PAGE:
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Germinal, Floréal, Prairial: The Re-Imagined Spring of the French Revolutionary Calendar

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Wikimedia Commons // Public Domain

Ah, the first day of spring. As snows begin to trickle away and green slowly reappears, spring brings with it the perennial promise of longer, warmer days. If you happened to live during the heady days of the French revolution, today would also mark the start of a spring month: Happy first day of Germinal!

Following the unseating of the French monarchy and the institution of the French Republic in 1792, cultural revisionism was all the rage. Those newly in power methodically stripped away the relics of France’s ancien régime and sought ways to modernize. During this era, the metric system and a decimal clock were introduced as more rational, symmetrical measures befitting a new era of progress. In 1793, after the revolutionaries rejiggered the calendar into 36 décades, or 10-day weeks (and 5 or 6 Sansculottides to keep the calendar in line with the sun), poet Philippe Fabre d’Eglantine was tasked with revising the names and designations of the Gregorian calendar for the French Republic. Revealing his revisions to the French National Convention that year, the poet presented the new calendar as “substituting for visions of ignorance the realities of reason, and for the sacred ... the truth of nature.”

A self-professed nature-lover, Fabre longed to bring France back to her agricultural roots, and he drew inspiration from natural and rural life for the new calendar. The 12 months were re-aligned to the year's natural intervals—the solstices and equinoxes (hence the arrival of spring ushering in a new month). Each season was subdivided into three months, and Fabre played on French and Latin roots to coin new names that evoked each month’s moment in the natural cycle. Painter Louis Lafitte was commissioned to provide illustrations for each month, and they beautifully display the pastoral symbols and themes.

Spring arrived with Germinal, a name that calls to mind sprouts, buds, and the germination of plant life.

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It was followed by Floréal, named for flowering blossoms.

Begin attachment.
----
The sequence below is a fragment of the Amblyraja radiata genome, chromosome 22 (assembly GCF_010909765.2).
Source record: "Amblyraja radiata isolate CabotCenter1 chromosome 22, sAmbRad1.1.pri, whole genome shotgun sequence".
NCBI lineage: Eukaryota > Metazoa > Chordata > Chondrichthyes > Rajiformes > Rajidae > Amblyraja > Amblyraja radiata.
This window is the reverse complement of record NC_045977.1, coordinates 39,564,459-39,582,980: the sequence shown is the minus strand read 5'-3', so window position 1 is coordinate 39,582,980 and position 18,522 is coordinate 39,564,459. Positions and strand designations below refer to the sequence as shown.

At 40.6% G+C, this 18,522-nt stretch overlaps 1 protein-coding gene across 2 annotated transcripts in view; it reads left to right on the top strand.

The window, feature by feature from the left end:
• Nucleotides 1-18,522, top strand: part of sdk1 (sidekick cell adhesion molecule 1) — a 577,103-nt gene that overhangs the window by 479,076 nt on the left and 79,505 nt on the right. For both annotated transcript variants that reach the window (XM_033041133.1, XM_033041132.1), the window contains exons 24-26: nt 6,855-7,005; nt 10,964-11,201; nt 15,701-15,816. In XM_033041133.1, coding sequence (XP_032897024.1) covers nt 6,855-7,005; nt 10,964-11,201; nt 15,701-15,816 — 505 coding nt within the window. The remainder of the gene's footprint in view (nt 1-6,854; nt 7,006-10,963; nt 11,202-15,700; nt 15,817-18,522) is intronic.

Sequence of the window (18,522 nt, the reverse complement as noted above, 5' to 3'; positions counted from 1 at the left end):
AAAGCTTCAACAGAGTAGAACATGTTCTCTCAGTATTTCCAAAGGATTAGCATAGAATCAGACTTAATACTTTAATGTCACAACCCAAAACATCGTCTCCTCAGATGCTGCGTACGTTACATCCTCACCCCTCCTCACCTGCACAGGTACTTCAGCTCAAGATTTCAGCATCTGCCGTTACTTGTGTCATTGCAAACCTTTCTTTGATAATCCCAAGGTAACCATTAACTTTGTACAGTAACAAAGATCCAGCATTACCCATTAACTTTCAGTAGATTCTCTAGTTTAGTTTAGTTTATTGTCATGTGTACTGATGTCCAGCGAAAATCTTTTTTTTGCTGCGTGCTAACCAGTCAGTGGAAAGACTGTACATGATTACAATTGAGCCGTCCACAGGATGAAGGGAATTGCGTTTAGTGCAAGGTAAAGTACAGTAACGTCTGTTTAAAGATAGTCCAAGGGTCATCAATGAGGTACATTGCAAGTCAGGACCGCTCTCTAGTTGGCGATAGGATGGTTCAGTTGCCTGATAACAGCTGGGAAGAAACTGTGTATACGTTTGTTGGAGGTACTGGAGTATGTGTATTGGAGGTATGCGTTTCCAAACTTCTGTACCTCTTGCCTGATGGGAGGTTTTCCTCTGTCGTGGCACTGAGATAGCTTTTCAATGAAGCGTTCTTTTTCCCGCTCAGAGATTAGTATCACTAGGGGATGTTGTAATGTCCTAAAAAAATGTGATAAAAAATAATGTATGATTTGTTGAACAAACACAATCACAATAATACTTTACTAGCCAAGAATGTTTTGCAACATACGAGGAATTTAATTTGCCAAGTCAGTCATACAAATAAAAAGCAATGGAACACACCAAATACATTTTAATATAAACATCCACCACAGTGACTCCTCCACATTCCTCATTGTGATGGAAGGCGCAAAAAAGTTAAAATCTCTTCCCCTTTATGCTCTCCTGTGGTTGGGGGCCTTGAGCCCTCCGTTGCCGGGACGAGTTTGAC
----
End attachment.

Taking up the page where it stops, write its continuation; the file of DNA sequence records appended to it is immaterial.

Wikimedia commons // Public Domain

The next month, Prairial, was named for the cultivation of meadows.

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The months of the other seasons were given names like Messidor (from the Latin messis, meaning grain harvest), Vendémiaire (from an old Occitan word associated with the vineyard harvest), and Nivôse (drawing on the Latin nivosus, meaning snowy).

The new names didn't evoke positive images for everyone. When the rival British wrote their own translation of Fabre’s new names—“Messrs. Slippy, Drippy, Nippy, Showery, Flowery, Bowery, Hoppy, Croppy, Poppy, Wheezy, Sneezy, and Freezy”—they were unmistakably poking fun at his creations. Even more problematic was a glaring bias toward the region in and around Paris. Nivôse may have drawn light-hearted mockery in the French Mediterranean, but in the overseas territories, the calendar was downright chauvinistic. For a government proclaiming liberté and égalité, the calendar was a glaring insult to fellow citizens scattered among France’s holdings as far afield as Haiti and Mauritius. And even if Fabre’s ode to farm-life were received quaintly in France, the décades’ longer workweek and fewer rest days drew the ire of the country’s laborers. Add in a lasting discrepancy over the reckoning of leap year, and the calendar could hardly be considered a success.

In the end, the calendar suffered the same fate as the Republic. Having been crowned Emperor by the Catholic Pope, Napoleon swept the calendar to the wayside in 1806. Fabre wasn't around to see his revolutionary creation’s fate: Like many of his comrades, Fabre lost his head to the guillotine in 1794 as the revolution crumbled into the “reign of terror.”